6. Froxy

    Froxy Well-Known Member

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    99% of your result will be dictated by sticking to your plan and savings goals and buying accordingly. Vas/vgs vs vdhg is prob the other 1%. Just make a decision and stick to it.
     
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  7. Prashant Mahajan

    Prashant Mahajan Active Member

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    Another benefit of VDHG, currency hedging.
     
  8. Nodrog

    Nodrog Well-Known Member

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    Search function will pull up plenty of excellent past discussion on VDHG. You might want to also look at unlisted wholesale versions of these funds for automated set and forget to minimise behavioural Issues that sabotage successful investing for many.
     
    Last edited: 14th Jan, 2020
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  9. Zenith Chaos

    Zenith Chaos Well-Known Member

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    Your question is like saying, should I play cricket or AFL. It really depends on your circumstances.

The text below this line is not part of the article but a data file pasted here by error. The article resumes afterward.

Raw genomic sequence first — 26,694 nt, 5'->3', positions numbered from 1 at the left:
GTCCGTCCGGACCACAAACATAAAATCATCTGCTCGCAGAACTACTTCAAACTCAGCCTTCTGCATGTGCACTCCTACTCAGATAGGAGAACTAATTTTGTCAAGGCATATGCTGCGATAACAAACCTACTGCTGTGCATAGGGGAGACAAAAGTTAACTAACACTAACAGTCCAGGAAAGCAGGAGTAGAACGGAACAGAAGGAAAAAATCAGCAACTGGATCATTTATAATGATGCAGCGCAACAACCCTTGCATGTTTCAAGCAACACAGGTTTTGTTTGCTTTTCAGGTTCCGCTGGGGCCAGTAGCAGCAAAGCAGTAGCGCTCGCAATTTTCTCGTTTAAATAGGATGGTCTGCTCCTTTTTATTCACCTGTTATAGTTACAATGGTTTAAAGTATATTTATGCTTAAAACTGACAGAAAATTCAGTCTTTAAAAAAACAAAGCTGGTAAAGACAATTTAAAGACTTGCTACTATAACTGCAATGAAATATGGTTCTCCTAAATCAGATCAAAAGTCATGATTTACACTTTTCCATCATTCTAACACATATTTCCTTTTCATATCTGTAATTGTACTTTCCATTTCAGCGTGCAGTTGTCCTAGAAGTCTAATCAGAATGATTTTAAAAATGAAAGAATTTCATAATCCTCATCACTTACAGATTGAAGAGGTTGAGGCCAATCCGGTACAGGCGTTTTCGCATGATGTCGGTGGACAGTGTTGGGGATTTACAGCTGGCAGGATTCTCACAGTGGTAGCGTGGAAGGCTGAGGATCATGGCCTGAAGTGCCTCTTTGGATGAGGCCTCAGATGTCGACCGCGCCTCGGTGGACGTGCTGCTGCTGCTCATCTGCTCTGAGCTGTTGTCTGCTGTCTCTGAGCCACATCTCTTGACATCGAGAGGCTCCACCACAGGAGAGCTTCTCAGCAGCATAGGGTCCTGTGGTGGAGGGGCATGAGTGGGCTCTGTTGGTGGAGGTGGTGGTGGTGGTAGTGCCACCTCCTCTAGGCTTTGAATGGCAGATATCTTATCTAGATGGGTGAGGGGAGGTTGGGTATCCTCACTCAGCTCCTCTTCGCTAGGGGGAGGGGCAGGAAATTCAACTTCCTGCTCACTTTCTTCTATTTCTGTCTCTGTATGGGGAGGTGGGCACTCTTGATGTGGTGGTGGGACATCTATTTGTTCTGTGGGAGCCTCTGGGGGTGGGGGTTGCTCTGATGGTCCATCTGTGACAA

VDHG is lower risk comprising an almost fully diversified portfolio including fixed interest and bonds. You do not need to worry about balancing - it is an all in one investment solution.

    VAS + VGS is 100% equities (no bonds / fixed interest) and with 60% ASX it has a higher risk (and return) profile. In comparison with VDHG you are missing currency hedging, small caps, and emerging markets. Would that make any difference? If anyone could tell you they'd be lying as no-one really knows.

    If I was to start from scratch, I would be very tempted to go with VDHG. No need to tinker or check or even think, just keep buying.

    The reason to go VAS + VGS is to achieve a higher return by removing fixed interest and bonds - but you must be willing to hold for a longer period. For this option, I would add a component of Emerging markets (e.g. VGE) and Property / Infrastructure (e.g. IFRA / DJRE) and reconsider your ASX allocation.